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The Country Store

August 15, 1996

I like all kids and old people; it is those in between that I have…well enough said there. We live in a small town, plenty of old people. A small town is a two block affair strung out along an old, seldom used state highway, passed up by progress somewhere on the other side of the county. Half of its two dozen or so stores are closed, one has a permanent sign that reads, “Open November 1, closed December 24.” One of the closed gas stations still has an old Lion Oil sign out front. Someone, I guess from the city, stole the old Coca Cola sign. Some of the stores are still owned by a son or grandson of the founder. Even they shop at the new Wal-Mart down the highway.

But the true mark of the small town is that faithful group of old men who daily adorn one of the old businesses, usually a vintage grocery store. They are there when it opens in the morning and there in the evening to see that it is closed properly. They sometimes play checkers, but discussion is their main occupation. There is never want for an opinion on any subject, and new subjects are always welcomed. If you sit and listen for a while you will find that there are more sides to an issue than you thought possible. They are a living history book. They will talk about Hitler, and Korea, and the time the Volkswagen load of hippies got run out of town by their one law officer. They shake their heads at the condition of our world today: “I never thought I would see it come to this.”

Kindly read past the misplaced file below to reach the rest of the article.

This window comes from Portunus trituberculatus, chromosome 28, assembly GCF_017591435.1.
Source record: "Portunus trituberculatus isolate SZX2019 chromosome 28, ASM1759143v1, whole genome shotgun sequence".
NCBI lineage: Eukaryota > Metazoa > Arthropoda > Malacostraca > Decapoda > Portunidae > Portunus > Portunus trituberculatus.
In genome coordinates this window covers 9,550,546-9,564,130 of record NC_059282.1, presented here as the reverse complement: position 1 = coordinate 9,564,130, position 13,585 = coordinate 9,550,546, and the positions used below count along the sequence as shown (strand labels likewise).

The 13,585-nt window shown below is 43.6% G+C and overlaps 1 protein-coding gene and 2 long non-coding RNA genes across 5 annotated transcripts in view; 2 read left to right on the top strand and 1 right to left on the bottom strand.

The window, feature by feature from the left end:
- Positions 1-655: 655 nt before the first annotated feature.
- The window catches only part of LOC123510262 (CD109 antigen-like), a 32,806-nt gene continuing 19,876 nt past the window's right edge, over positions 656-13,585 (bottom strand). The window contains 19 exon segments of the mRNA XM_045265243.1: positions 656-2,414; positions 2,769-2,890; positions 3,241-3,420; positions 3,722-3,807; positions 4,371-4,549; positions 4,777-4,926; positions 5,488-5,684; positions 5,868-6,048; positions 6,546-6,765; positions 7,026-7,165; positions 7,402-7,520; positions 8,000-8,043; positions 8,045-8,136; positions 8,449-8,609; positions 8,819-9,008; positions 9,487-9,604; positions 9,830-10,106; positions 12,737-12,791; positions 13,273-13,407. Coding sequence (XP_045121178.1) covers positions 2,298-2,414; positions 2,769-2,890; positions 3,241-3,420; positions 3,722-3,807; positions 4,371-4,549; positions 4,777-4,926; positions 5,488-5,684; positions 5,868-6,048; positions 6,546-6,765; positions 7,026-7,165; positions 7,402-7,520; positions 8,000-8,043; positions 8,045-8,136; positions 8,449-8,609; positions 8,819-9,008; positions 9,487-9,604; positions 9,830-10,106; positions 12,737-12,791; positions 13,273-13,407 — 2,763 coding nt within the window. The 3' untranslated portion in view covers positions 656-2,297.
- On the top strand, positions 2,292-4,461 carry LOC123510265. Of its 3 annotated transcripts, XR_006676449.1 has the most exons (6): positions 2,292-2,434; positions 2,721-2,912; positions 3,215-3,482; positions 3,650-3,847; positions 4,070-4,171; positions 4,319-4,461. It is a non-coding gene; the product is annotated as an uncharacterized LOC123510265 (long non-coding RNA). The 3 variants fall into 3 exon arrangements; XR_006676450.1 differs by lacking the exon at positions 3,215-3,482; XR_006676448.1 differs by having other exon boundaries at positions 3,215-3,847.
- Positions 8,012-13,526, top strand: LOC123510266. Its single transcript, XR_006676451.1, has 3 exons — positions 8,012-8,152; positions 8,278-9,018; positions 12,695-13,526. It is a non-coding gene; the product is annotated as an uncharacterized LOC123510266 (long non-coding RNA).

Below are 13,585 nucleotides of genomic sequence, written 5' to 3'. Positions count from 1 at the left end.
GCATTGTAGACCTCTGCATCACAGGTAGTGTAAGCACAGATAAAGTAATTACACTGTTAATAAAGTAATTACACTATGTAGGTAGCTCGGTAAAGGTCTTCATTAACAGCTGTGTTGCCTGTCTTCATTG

Just today I walked into our own country store to make a purchase. There was a larger crowd than usual. All three tables were filled. It was late in the day, so I suppose they had already said everything twice—each. They all looked tired, wore out from a day’s deliberation, all drooped over the table in silence, just sitting there like thirsty plants in a green house waiting for water. As I passed them I asked, “What is this, a gathering of World War II veterans?” There was quite a shuffle as they all sat up straighter. I would call it sitting at attention. Two or three mumbled something that amounted to an affirmative answer, and then one feeble voice, still betraying the strength of a former day, proudly said, “And combat ready too.”

God bless America, small towns, little children, and old veterans.

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